Have dinner ready: Plan ahead, even the night before, to have a delicious meal on time. This is a way of letting him know that you have been thinking about him, and are concerned about his needs. Most men are hungry when they come home and the prospects of a good meal (especially his favorite dish) are part of the warm welcome needed.
Prepare yourself: Take 15 minutes to rest so you will be refreshed when he arrives. Touch up your make-up, put a ribbon in your hair and be fresh looking. He has just been with a lot of work- weary people.
Be a little gay and more interesting for him. His boring day may need a lift and it is one of your duties to provide it.
Clear away the clutter. Make one last trip through the main part of the house just before your husband arrives, gathering up school books, toys, paper, etc. Then run a dust cloth over the tables.
Prepare the children: Take a few minutes to wash the children's hands and faces if they are small, comb their hair, and if necessary, change their clothes.They are little treasures and he would like to see them playing the part. Minimize the noise: At the time of his arrival, eliminate all noise of washer, dryer, dishwasher or vacuum. Try to encourage the children to be quiet.
During the cooler months of the year you should prepare and light a fire for him to unwind by. Your husband will feel he has reached a haven of rest and order and it will give you a lift too. Afterall, catering for his comfort will provide you with immense personal satisfaction.
Be happy to see him.
Greet him with a warm smile and show sincerity in your desire to please him.
Listen to him: You may have a dozen things to tell him, but the moment of his arrival is not the time. Let him talk first-remember his topics of conversation are more important than yours.
Make the evening his: Never complain if he comes home late or goes to places of entertain,ect without you. Instead, try to understand that his world of strain and pressure and his very real need to be at home and relax.
The goal: Try to make your home a place of peace order and tranquility where your husband can renew himself in body and spirit.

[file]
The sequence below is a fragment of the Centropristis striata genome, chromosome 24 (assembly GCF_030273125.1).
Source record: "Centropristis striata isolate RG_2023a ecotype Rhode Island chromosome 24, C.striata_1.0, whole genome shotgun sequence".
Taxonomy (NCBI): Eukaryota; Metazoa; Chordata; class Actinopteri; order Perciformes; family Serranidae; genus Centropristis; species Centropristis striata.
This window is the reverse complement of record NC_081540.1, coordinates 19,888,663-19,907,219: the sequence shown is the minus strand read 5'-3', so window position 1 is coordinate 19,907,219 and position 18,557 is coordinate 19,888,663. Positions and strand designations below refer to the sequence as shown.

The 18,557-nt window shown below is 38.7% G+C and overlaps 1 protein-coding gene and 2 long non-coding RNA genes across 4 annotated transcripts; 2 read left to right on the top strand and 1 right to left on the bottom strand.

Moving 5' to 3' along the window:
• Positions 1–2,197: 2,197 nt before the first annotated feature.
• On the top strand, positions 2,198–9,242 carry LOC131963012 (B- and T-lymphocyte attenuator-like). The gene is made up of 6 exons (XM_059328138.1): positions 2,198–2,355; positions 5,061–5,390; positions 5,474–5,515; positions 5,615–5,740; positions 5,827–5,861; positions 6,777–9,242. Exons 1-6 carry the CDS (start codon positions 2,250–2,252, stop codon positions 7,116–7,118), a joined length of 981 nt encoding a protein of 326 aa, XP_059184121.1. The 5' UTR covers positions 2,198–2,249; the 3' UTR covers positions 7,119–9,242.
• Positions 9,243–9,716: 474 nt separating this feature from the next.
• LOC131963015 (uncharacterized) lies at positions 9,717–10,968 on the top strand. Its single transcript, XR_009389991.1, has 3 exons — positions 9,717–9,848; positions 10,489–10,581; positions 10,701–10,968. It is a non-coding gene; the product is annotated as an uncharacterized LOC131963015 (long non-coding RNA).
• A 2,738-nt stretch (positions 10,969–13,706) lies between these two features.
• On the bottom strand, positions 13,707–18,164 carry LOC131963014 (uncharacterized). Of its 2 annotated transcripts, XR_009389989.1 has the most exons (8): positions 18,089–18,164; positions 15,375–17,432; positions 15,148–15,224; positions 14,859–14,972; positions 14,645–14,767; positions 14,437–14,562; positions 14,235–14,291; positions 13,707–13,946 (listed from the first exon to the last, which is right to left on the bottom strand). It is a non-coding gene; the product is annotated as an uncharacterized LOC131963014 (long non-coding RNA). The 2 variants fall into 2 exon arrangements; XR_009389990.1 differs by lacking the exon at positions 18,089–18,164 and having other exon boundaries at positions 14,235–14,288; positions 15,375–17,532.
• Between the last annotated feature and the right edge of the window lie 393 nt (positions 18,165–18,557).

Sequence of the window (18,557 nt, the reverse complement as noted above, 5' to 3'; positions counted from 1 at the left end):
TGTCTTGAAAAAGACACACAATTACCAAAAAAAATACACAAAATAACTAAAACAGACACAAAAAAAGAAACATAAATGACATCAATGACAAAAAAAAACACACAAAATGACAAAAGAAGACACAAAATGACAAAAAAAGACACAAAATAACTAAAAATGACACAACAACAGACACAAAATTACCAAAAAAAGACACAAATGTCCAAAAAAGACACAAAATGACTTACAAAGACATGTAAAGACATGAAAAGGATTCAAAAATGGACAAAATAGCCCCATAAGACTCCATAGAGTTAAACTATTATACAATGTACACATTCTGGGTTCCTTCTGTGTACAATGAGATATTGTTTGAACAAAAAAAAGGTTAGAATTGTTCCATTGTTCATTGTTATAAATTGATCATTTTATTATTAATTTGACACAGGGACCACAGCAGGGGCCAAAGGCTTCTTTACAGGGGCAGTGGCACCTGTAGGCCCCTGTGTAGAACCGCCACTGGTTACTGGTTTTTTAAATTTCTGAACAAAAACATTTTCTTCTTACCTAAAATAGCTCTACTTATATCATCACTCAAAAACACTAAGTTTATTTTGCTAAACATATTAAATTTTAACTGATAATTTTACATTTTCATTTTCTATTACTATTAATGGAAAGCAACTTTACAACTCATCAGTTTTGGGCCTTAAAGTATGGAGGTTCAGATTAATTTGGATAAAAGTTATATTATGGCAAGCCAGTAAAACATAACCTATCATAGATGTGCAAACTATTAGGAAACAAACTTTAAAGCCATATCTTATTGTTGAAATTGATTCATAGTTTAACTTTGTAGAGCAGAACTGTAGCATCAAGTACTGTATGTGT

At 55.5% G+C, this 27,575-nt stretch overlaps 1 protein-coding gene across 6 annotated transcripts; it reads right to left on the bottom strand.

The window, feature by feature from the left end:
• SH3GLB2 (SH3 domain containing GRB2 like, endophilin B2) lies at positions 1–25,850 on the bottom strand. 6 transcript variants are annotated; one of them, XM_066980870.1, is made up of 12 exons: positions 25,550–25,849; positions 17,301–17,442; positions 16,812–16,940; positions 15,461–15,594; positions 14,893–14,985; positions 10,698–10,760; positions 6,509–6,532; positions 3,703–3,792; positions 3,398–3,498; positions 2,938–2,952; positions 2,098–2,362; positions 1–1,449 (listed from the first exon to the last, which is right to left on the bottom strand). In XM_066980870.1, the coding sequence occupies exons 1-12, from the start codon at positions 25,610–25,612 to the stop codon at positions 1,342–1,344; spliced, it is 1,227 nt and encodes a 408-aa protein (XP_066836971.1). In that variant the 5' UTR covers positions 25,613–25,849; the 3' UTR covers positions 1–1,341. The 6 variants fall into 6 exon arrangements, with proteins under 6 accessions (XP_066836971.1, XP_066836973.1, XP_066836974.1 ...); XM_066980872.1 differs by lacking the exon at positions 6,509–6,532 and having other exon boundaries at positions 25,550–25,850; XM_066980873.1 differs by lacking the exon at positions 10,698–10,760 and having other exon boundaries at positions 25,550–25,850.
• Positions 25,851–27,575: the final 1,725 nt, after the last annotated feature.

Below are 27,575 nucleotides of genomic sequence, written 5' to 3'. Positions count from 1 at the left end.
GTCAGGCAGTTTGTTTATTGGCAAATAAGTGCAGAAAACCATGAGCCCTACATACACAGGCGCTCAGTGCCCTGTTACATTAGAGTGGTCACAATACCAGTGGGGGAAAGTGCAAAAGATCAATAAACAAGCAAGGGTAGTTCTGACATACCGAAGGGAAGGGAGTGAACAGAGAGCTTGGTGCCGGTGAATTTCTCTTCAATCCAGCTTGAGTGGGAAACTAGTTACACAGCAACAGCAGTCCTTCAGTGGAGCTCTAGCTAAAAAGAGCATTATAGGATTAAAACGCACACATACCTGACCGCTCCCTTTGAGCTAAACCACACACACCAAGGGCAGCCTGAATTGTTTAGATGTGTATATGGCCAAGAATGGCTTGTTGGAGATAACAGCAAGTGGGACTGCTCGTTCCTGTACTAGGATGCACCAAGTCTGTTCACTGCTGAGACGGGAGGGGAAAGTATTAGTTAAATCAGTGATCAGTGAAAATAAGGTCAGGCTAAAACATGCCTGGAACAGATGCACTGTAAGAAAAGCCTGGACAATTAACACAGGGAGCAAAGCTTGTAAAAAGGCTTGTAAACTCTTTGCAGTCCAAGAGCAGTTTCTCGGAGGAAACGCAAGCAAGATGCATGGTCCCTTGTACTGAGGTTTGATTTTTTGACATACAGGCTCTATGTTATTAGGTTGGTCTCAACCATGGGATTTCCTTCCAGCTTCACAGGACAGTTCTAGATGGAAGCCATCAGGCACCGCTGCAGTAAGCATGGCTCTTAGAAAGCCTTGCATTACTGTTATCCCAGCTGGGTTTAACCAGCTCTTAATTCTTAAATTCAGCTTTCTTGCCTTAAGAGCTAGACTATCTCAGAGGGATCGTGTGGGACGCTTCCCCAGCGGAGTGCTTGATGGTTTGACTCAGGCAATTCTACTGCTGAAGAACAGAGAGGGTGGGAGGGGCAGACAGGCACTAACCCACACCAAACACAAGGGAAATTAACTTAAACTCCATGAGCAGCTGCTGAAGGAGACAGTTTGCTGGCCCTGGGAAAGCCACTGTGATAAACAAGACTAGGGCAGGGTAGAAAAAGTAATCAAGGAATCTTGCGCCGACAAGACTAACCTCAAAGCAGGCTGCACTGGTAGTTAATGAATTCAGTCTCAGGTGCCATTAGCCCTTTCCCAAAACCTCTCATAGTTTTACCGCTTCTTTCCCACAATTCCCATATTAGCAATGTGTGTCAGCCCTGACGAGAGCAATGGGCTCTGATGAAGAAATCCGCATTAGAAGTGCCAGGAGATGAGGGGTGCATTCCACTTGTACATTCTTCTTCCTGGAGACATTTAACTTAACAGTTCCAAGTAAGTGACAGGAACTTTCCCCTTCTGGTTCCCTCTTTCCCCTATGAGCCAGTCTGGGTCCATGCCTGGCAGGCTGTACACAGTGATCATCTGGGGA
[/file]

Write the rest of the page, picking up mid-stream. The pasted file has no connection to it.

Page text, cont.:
Don't greet him with complaints or problems.
Don't complain if he is late for dinner or even if he stays out all night. Count this as minor compared to what he may have gone through in the day.
Make him comfortable. Have him lean back in a comfortable chair or have him lie down in the bedroom. Have a cool or warm drink ready for him.
Arrange his pillow and offer to take off his shoes. Speak in a low, soothing, and pleasant voice.
Don't ask him questions about his actions or question his judgement or integrity. Remember, he is the master of the house and as such will always exercise his will with fairness and truthfulness. You have no right to question him.
A good wife always knows her place.


Sarah said...

Good post! It's hard to find that balance of letting the kids be involved but not letting it take over every evening.

Thanks for letting me know about my blog. I think I fixed it. lol

And this baby is due 10 days before Eli's first birthday. EEK! haha!

Seven said...

I must say that I agree with that list in another time or place. But nowadays women are taught that their opinions and feeling matter. My feeling are very important to me and I would love someone to cater to me more often. But honestly, sometimes I look at my husband and wish I could be that way for him. Would it take some of the stress off his shoulders if I were more Donna Reid-ish? But like you said: who has the time. Gotta go. My daughter has to be at drama in 15 min.